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You’re worth more than your Impostor Syndrome wants you to believe

Disclaimer: The information in this article is not intended to be a source of medical advice or analysis and does not constitute medical advice.

You stare at your task, and ask yourself how they let you into the office in the first place. Other people seem to be busy, they’re probably smarter and more experienced than you. They’d finish in time, yet here you are, wishing you were at home because, clearly — you’re not qualified. “What was the Recruiter thinking? I’m in over my head”.

We’ve all been there, and even if you’re consistently delivering your tasks, this feeling returns. It’s important to remember that this voice is your Impostor Syndrome speaking. But when did it start? And how can you challenge it? Here are some findings of my own personal experience with Impostor Syndrome.

Where can Impostor Syndrome come from?

Impostor Syndrome is that diminishing feeling of incompetence towards a goal, and the sensation that you aren’t qualified to meet the requirements. Even with past success, you’re convinced that you don’t deserve the position you have. The good news is: You’re not alone! Let’s explore its potential origins.

Others

Somebody tells you that you can’t do something. Whether their intentions are pure or not, don’t assume that they know more about something than you do.

An example from my personal experience, is when at a previous company, I suggested a project change which would involve my switching roles. I was well-prepared, ready for any challenges. When my manager said “no.”, and offered no explanation. I felt that my ideas were worthless, and that kept me captive for years. I was really unhappy, but didn’t think I deserved better.

After some time, and at a new company, I went ahead with this role change, and proposed the same change with great success. My past self would have been really proud!

Yourself

You keep repeating to yourself: I’m not good enough. One day, a task that you’ve done many times seems totally unfamiliar. The more you look at it, the less achievable it appears. Enter: The flight feeling.

I was wrong, they’ve mistaken me for somebody else, I shouldn’t be here.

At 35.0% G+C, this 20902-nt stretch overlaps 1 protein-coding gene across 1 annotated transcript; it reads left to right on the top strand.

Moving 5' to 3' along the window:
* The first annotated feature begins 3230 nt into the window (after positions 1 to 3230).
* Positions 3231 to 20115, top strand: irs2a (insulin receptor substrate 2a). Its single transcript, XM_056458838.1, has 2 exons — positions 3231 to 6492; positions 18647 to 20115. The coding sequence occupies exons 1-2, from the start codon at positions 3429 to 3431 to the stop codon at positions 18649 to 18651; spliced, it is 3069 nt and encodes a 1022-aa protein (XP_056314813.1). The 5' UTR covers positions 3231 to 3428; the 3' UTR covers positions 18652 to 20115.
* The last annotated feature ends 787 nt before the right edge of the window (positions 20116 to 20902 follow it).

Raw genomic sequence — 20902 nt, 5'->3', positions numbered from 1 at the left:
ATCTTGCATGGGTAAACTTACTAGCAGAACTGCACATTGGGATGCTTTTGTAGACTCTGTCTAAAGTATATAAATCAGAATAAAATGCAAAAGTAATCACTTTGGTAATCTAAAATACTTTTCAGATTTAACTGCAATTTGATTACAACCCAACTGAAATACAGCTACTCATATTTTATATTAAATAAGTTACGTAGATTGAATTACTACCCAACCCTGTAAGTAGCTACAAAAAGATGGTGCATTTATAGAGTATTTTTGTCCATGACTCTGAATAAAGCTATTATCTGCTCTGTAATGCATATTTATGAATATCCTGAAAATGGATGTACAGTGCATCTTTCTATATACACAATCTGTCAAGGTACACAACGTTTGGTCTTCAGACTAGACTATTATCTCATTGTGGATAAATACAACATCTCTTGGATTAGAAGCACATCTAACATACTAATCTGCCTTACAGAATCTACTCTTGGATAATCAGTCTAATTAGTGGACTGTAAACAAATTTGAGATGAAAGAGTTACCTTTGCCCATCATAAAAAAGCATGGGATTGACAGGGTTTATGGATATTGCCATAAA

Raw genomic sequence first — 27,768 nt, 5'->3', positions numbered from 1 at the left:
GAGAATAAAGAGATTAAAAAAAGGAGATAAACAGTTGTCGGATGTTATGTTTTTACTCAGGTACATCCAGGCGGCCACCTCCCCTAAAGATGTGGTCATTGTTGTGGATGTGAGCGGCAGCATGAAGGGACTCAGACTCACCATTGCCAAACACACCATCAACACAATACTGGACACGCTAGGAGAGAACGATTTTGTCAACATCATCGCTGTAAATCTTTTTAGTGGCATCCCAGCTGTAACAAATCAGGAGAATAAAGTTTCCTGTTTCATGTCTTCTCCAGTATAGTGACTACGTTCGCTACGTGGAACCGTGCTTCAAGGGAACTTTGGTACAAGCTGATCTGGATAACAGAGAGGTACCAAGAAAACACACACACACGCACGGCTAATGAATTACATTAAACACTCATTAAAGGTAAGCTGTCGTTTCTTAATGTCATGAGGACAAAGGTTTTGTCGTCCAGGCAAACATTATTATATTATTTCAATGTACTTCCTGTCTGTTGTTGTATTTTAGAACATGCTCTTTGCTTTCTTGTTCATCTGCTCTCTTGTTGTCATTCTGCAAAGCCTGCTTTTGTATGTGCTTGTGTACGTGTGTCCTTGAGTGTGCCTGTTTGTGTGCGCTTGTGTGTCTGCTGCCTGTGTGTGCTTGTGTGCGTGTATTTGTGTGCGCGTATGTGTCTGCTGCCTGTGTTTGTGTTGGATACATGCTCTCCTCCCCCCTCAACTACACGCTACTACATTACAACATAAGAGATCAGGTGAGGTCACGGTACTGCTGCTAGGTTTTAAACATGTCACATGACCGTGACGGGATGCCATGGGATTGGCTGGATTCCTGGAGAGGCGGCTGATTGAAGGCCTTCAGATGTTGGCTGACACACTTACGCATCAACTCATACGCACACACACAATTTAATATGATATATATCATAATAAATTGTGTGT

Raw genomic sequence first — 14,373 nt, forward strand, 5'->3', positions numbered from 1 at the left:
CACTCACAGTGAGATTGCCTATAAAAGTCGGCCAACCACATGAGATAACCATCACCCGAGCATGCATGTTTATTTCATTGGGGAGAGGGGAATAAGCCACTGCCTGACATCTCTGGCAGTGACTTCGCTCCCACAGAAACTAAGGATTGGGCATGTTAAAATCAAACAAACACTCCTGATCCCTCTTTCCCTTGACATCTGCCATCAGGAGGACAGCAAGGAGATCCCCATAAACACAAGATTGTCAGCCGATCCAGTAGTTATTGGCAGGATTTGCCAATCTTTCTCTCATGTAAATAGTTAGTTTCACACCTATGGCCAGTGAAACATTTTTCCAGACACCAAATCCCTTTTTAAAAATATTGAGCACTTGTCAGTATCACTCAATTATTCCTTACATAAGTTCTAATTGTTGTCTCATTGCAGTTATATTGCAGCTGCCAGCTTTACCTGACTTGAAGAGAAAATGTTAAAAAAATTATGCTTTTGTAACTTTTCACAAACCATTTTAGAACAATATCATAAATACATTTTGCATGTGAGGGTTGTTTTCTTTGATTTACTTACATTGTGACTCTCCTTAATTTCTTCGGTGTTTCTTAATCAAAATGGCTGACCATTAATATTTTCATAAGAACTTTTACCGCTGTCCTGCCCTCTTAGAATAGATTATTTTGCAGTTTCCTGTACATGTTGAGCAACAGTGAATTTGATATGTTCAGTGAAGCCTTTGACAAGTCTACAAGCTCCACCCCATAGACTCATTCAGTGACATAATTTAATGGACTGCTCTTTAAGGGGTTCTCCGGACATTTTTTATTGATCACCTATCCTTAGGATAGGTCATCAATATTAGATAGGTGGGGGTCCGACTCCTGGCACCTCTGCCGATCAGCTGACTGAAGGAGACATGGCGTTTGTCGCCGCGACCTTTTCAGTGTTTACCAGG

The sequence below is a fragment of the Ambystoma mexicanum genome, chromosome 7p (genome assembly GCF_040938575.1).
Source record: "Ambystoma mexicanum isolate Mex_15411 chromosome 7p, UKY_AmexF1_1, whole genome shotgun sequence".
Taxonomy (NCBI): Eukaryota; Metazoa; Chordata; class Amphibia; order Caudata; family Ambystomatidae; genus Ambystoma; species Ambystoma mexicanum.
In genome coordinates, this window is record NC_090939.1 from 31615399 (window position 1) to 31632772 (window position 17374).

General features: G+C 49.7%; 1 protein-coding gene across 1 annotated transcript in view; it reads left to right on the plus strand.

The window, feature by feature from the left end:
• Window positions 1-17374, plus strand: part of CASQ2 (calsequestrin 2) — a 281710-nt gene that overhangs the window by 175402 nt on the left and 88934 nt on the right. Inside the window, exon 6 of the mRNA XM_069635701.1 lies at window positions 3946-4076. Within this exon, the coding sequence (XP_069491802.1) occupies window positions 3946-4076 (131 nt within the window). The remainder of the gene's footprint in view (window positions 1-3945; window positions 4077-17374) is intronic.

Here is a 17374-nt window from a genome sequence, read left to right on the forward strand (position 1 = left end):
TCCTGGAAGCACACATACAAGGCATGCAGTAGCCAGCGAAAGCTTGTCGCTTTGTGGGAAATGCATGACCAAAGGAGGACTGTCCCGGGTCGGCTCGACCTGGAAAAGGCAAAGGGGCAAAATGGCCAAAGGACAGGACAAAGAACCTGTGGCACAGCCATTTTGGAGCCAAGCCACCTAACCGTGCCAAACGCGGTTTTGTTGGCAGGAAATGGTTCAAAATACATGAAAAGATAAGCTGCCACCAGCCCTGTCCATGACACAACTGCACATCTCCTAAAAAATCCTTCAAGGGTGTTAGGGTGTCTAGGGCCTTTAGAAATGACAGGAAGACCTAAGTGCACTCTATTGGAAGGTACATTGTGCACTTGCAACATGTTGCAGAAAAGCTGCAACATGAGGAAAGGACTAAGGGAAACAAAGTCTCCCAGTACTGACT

What you need to know though, is that instead of fighting this feeling, you need to get to know it. This way, you can take advantage of it. We’ll explore that later.

Knowledge gaps

There might be times when you feel you’re not up to a challenge, and sometimes, you might be right!

No one has all the knowledge. We’re all learning, all the time. We can thank books, mentors, successes and failures for that. Little by little, our experience grows, and it’s normal to find ourselves in front of a problem we’ve never faced before. This, however, doesn’t mean it’s the end of your path, it’s just something you’re yet to learn!

How do I challenge my Impostor Syndrome?

Understanding why your Impostor Syndrome is kicking in can help you to manage it.

Stay away from external triggers

Triggers can take many forms: words or even body language from others. Once you can identify them, you can manage your exposure to them.

Professional relationships, whether it’s with co-workers or clients. The individual may not have anything against you personally and their triggering you could be down to their communication style, or lack of understanding that there’s a human being behind the task. Speak to someone you trust, like a line manager, mentor or your HR representative, so that you can manage the relationship with minimal impact on your self-esteem. You might also want to think about whether this is just part of your company’s culture, in which case, it could be time to move on.

Friends and family members. Hopefully, you feel able to open up to that person about your triggers. You might need to ask them to put some extra trust in you. If they choose not to, you’ll want to think about implementing boundaries in that relationship.

Remember that there’s always more to learn

You’ll always have new challenges to face, and that will inevitably bring times when you feel puzzled. Remember that the feeling of discomfort is a positive thing, and it’s helped you to get where you are today. The road ahead might be steep and long, but it’s doable — you’ve done it before!

At times when you feel totally capable of solving a problem, it might be because you don’t know what you don’t know! This is the Dunning-Kruger effect.

Realizing that you don’t know everything, means you’ve deepened your understanding. Keep learning and working. Fake it till you become it — everyone does!

Know that someone has placed trust in you

Somebody has noticed that you’re capable.

Sometimes, feeling like an impostor just means that someone has more faith in your ability than you do, based on what they’ve seen from you. Give yourself a pat on the back!

It means you care

Would you worry about not being capable of something if you didn’t care? Impostor Syndrome is closely linked to fear of failure.